Shane van Gisbergen may be destined to become an endurance driver

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    Clipsal 500 winner and defending Supercars champion Shane van Gisbergen continues his hectic start to 2017 this weekend with a trip to the United States of America ahead of a participation in Sebring 12 hour event.

    For van Gisbergen, it will become his third endurance event of the year, but he seems to be juggling the double duty well after a commanding performance in Adelaide to open the season.

    Van Gisbergen flew out of the blocks, taking two pole positions and driving aggressively so ensure a comfortable victory on Saturday before a hard-fought one on Sunday. From the get-go, he has shown he won’t be giving up his championship lying down.

    But the New Zealander has a talent for handling any car he steps into and driving well in endurance races, which explains why he has had strong performances in longer races – both in the Supercar category and other race championships throughout his career – and why he has been chased for races in the United States to open 2017.

    It could only be a matter of time before he becomes a permanent fixture racing endurance races around the world.

    “It’s always good to experience a new track and a different style of racing,” van Gisbergen told of the Sebring 12 Hour, which was first held in 1952.

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    Endurance racing, particularly if he is able to reach the top of the class and go to races like the Le Mans 24 hour, is not only a way to see the world but race the best cars available on the best tracks and get his name in lights to potentially open up other opportunities down the track.

    While Supercars is a high-class championship with great drivers, tracks and competition – although based on the results of the last decade the last point is a little debatable – it doesn’t come near the endurance championship.

    There is nothing quite like charging around a track in the dark in a sports car doing 350 km/h. If you can handle that, then you can handle anything in the world of motorsports and it’s little wonder the Kiwi’s driving has come on so much since he began racing around the world.

    One Australian who did end up going around the endurance tracks of the world was Mark Webber. After his retirement from Formula 1, he spent a couple of seasons at the pointy end of the racing world.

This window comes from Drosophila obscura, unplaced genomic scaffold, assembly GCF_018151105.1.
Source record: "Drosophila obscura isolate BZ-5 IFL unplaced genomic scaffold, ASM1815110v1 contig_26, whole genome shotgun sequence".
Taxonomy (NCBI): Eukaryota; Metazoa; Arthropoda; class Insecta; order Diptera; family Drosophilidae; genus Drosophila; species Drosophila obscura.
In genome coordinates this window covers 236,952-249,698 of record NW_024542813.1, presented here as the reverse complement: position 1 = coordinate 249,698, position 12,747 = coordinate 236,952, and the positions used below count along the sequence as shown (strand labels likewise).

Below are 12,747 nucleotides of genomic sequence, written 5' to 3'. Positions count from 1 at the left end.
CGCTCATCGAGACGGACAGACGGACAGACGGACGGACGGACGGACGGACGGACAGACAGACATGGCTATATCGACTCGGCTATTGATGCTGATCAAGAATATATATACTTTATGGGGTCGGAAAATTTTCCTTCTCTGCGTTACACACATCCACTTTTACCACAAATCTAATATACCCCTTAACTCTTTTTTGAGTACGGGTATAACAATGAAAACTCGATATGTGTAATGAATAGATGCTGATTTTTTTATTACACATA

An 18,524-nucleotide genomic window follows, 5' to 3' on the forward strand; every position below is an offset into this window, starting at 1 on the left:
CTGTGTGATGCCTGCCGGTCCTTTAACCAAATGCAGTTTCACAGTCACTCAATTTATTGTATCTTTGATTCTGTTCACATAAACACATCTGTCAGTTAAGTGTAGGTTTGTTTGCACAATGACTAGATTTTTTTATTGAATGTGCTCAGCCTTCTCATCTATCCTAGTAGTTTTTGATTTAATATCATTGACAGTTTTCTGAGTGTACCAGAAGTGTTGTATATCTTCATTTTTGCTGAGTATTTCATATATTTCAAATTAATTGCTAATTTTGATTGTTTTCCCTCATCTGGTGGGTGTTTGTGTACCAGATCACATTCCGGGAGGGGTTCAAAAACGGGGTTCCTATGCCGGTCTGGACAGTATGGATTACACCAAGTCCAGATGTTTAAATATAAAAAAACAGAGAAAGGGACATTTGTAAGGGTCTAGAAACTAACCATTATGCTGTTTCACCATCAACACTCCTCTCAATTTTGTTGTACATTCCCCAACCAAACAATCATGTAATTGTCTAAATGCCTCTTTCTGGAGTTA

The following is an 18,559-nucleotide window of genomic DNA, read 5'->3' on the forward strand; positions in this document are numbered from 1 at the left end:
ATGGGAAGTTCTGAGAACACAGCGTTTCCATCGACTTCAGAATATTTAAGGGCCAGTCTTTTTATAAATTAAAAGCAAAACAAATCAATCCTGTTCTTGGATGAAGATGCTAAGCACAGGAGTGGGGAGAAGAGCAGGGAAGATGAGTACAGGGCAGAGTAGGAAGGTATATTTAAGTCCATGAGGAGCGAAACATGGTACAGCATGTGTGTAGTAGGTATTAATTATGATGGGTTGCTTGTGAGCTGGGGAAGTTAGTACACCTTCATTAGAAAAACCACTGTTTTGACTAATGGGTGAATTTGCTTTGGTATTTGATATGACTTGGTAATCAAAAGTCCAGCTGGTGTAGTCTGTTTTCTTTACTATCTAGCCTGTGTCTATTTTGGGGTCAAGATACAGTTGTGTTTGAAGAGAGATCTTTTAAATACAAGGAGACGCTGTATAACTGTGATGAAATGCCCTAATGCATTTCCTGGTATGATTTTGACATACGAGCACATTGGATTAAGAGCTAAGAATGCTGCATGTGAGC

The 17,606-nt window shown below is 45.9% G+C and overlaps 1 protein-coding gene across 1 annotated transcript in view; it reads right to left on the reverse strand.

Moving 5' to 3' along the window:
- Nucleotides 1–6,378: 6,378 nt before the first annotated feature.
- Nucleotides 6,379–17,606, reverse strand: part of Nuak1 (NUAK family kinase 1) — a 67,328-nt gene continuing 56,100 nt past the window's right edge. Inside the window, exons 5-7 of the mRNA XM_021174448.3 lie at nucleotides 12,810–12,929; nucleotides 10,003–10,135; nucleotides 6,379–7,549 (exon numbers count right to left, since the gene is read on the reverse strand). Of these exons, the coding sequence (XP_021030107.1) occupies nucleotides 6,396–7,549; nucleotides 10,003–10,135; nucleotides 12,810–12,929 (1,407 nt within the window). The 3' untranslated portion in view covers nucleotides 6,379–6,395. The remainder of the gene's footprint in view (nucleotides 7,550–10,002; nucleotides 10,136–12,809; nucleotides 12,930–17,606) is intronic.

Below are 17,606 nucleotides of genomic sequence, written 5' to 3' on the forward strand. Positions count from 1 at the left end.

While he never managed to win the Le Mans 24 hour race, his Porsche team won the World Endurance Championship in 2015, and he has set the bar for all drivers from Australia and New Zealand to aim at.

    Even if van Gisbergen decides to stick with Supercars in the long term and only does endurance racing at the start of his season, it could be a path many drivers decide to follow in the future.

    While the Bathurst 12 hour event – now rated one of the best longer races in the world – gains plenty of traction from Supercars drivers, most tend to ignore the others.

    Van Gisbergen is breaking that trend, and being part of the Daytona 24 hour was a big plus for the career of the aggressive driver.

    “There are a lot of drivers in Australia that could go far if they got the opportunity,” said Van Gisbergen.

    “I’m not sure why others haven’t done what I have, but maybe there will be more in the future.”

    It’s not the first time he has been to the States for endurance racing and he has a solid history, finishing second in his class during the 2015 version as well as putting in solid performances at the Spa 24 hour event in Belgium over the last couple of years.

    Van Gisbergen has shown how racing early in the season on different tracks in unfamiliar cars can seriously give you a leap on competition.

    No amount of Supercars testing days is able to prepare a driver for the real thing – that is, pushing the pedal in anger and trying to beat opponents.

    The Kiwi has done it, shown it works and it is likely to set a precedent for more and more Supercars drivers to do the same thing in the coming years.

    Using the Bathurst 12 hour as a stepping stone is the right way to go about it, and even if it doesn’t end in a career change, we should expect to see plenty of Supercars drivers on the international stage in the future.

    It’s hard to pinpoint any negatives for Van Gisbergen (or anyone) and driving endurance races around the world to go hand-in-hand with a drawn out Supercars season.

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    The Crowd Says (4)

    • Roar Guru

      March 17th 2017 @ 7:33am
      Jawad Yaqub said | March 17th 2017 @ 7:33am | ! Report

      Great piece Scott, it’s definitely something I’d like to see more drivers embrace in the near future.

      A little sad though that compared to 2016, SVG’s Endurance schedule is a little shorter with him not being able to contest the Blancpain series in Europe due to Supercars clashes. Even select appearances are enough to keep him on his game throughout his title defense season. Ultimately the desire would be to see him racing at Le Mans.

      Perhaps an all-star Kiwi team in one of the Porsche LMP1s, with SVG, Brendon Hartley and Earl Bamber?

      • Roar Guru

        March 18th 2017 @ 3:17pm
        Scott Pryde said | March 18th 2017 @ 3:17pm | ! Report

        Add Scott McLaughlin into that mix. What a superb team it would be.

    • March 18th 2017 @ 3:16pm
      Jacko said | March 18th 2017 @ 3:16pm | ! Report

      Hard to argue with that Scott. I see Scott Mclaughlan also doing that in future now that he is with team penske.

      • Roar Guru

        March 18th 2017 @ 3:17pm
        Scott Pryde said | March 18th 2017 @ 3:17pm | ! Report

        Agree Jack. 100%. McLaughlin has a lot of the same talents Van Gisbergen has.

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